By 2010, Pentagon spending had risen by more than a third as the U.S. waged double wars in Iraq and Afghanistan. In a post-9/11 American, politicians fought to show support for the military in a country that is much more security-conscious.
“Any congressman who does not vote for the money we need to defend this country will look for a new job after next November,” the study noted, Harry Stonecipher, then Boeing’s vice president, told The Wall Street Journal month after the attacks.
And up to a third of Pentagon contracts went to only five arms suppliers. In the past fiscal year, for example, the money Lockheed Martin received from Pentagon contracts alone was one and a half times the entire budget of the State Department and the U.S. Agency for International Development, according to the study.
The Pentagon has pumped out more contracts than it could oversee, lawmakers and government special investigators said.
For example, a Republican Party official in Florida earned millions for violating legislation because the U.S. granted a one-time contract for fuel convoys from Jordan to Iraq, the study noted.
The electricity of at least 18 servants through bad wiring in bases in Iraq, some of which blamed contractor Kellogg, Brown and Root, was another case where government investigations point to sloppy logistics and reconstruction.
The astonishing Taliban victory in Afghanistan last month now draws attention to even worse consequences: the extent to which US confidence in contractors may have increased the problems of the Afghan security forces.
Jodi Vittori, a former Air Force lieutenant colonel and scholar of corruption and fragile states at the Carnegie Endowment for International Peace, who was not involved in the study, points to American insistence that the Afghan air force use American helicopters as an example.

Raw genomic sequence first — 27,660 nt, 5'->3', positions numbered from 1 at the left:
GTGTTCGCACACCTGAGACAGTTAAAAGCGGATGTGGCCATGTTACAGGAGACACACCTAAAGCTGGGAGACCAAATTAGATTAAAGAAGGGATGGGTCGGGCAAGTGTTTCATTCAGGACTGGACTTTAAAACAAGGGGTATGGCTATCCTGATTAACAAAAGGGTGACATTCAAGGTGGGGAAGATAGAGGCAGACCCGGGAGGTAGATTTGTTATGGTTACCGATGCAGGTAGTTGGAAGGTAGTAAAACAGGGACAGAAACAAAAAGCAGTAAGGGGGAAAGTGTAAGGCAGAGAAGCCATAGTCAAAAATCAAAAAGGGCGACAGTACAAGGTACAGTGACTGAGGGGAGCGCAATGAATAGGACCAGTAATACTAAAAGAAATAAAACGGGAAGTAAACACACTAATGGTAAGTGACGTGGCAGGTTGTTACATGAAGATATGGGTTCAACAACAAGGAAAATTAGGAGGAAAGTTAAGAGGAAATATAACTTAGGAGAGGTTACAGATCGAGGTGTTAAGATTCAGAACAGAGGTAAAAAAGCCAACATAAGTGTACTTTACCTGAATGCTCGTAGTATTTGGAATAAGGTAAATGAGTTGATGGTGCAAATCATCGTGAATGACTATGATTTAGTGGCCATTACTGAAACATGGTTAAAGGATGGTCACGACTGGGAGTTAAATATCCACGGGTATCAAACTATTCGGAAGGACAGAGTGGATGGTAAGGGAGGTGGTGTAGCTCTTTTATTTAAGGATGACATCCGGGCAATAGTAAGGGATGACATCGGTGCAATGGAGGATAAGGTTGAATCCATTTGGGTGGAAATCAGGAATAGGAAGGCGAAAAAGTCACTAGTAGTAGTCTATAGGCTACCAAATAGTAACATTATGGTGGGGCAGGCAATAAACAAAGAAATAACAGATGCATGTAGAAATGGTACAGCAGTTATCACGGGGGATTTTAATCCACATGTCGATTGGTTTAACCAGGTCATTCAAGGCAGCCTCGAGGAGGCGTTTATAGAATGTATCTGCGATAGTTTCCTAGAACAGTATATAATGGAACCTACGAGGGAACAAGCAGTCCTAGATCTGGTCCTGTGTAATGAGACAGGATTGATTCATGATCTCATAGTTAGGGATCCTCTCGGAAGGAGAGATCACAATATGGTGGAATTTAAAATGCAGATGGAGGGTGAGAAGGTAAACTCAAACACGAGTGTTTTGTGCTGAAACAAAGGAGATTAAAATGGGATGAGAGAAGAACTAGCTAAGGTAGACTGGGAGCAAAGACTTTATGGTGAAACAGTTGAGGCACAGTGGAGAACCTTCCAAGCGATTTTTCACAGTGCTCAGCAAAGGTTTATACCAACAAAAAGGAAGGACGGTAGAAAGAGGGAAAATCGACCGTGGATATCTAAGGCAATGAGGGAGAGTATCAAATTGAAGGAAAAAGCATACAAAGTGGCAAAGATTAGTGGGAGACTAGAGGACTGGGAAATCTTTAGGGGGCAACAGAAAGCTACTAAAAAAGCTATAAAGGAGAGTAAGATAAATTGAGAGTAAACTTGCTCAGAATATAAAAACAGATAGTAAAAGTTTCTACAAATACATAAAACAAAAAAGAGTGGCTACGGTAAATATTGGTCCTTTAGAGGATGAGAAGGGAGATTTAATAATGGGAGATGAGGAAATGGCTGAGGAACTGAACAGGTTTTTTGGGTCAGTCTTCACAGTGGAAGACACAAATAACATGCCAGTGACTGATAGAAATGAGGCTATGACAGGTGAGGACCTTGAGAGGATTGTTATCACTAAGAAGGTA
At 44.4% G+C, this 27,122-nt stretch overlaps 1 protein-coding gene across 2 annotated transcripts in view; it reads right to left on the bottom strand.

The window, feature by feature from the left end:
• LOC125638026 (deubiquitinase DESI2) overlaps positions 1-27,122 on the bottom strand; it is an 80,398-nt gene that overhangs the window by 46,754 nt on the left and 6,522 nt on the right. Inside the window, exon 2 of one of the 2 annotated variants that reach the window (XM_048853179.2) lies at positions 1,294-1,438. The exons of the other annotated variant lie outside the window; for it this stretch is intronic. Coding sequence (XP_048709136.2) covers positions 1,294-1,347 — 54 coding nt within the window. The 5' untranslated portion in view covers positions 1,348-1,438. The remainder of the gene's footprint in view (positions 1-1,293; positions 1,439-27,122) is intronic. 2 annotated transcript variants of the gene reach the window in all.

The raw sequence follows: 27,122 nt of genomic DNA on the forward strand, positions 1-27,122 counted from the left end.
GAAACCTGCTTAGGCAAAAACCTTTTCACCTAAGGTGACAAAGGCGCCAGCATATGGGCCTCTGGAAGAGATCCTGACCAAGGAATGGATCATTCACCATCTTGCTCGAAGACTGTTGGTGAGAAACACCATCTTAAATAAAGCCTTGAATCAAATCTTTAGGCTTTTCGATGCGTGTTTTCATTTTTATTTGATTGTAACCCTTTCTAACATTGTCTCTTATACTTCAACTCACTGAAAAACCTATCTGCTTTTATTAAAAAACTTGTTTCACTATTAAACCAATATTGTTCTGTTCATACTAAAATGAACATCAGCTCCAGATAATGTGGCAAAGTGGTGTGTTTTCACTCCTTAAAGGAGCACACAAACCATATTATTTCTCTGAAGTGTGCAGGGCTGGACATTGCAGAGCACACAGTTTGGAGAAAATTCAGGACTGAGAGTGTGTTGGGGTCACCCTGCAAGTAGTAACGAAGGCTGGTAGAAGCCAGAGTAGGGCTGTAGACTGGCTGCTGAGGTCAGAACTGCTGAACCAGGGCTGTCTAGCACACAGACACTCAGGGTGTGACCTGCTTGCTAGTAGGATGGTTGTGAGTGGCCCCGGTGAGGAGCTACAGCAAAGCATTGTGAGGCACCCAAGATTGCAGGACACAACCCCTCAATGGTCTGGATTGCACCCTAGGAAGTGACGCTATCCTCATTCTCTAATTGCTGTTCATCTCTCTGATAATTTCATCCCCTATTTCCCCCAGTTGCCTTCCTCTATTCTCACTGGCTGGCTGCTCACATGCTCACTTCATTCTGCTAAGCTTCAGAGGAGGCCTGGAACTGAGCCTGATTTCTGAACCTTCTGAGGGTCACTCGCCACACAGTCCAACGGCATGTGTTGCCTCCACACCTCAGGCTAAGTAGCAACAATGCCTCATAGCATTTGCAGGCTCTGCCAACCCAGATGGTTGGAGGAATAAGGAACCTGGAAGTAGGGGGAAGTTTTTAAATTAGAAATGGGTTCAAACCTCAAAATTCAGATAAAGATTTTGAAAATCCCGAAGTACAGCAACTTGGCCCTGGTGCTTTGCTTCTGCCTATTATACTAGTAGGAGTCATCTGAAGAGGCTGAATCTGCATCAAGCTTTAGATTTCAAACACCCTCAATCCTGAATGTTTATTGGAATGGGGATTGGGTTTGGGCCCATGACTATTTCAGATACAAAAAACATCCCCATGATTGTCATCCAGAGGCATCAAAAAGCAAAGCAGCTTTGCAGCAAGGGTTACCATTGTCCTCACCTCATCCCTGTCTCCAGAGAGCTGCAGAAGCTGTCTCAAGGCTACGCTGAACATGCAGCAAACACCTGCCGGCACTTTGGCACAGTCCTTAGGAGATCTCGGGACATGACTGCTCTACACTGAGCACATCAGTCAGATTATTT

Afghans prefer Russian helicopters, which were easier to fly, can be maintained by Afghans and are suitable for robust Afghanistan. So when U.S. contractors pulled out with U.S. troops this year because they took note of how to maintain US-supplied aircraft with them, top Afghan leaders bitterly complained to the U.S. that it was a significant advantage to them above the Taliban.
Hartung, like others, also pointed to the corruption caused by the billions of loose dollars that the US threw into Afghanistan as a central reason why the US-backed US government lost support and that Afghan fighters lost morale.
Hillary Clinton, while his Secretary of State under President Barack Obama, has accused endangered defense contractors in accused areas of paying out armed groups, making protection money one of the Taliban’s biggest sources of funding.
The US has also relied in part on defense contractors to carry out one of the most important tasks in its hopes of success in Afghanistan – to set up and train an Afghan army and other security forces that can fight armed groups. standing, including the Taliban.
Vittori said it was Afghan commandos who were continuously trained by US special forces and others who carried out most of the fighting against the Taliban last month.
By relying less on private contractors, and more on the U.S. military than in previous wars, the U.S. may have been given a better chance of victory in Afghanistan, Vittori noted.
She said this would have meant that US presidents would accept the political risks of sending more US troops to Afghanistan and getting more body bags of US troops back.
“By using contractors, America was able to wage a war that many Americans forgot we were fighting,” Vittori said.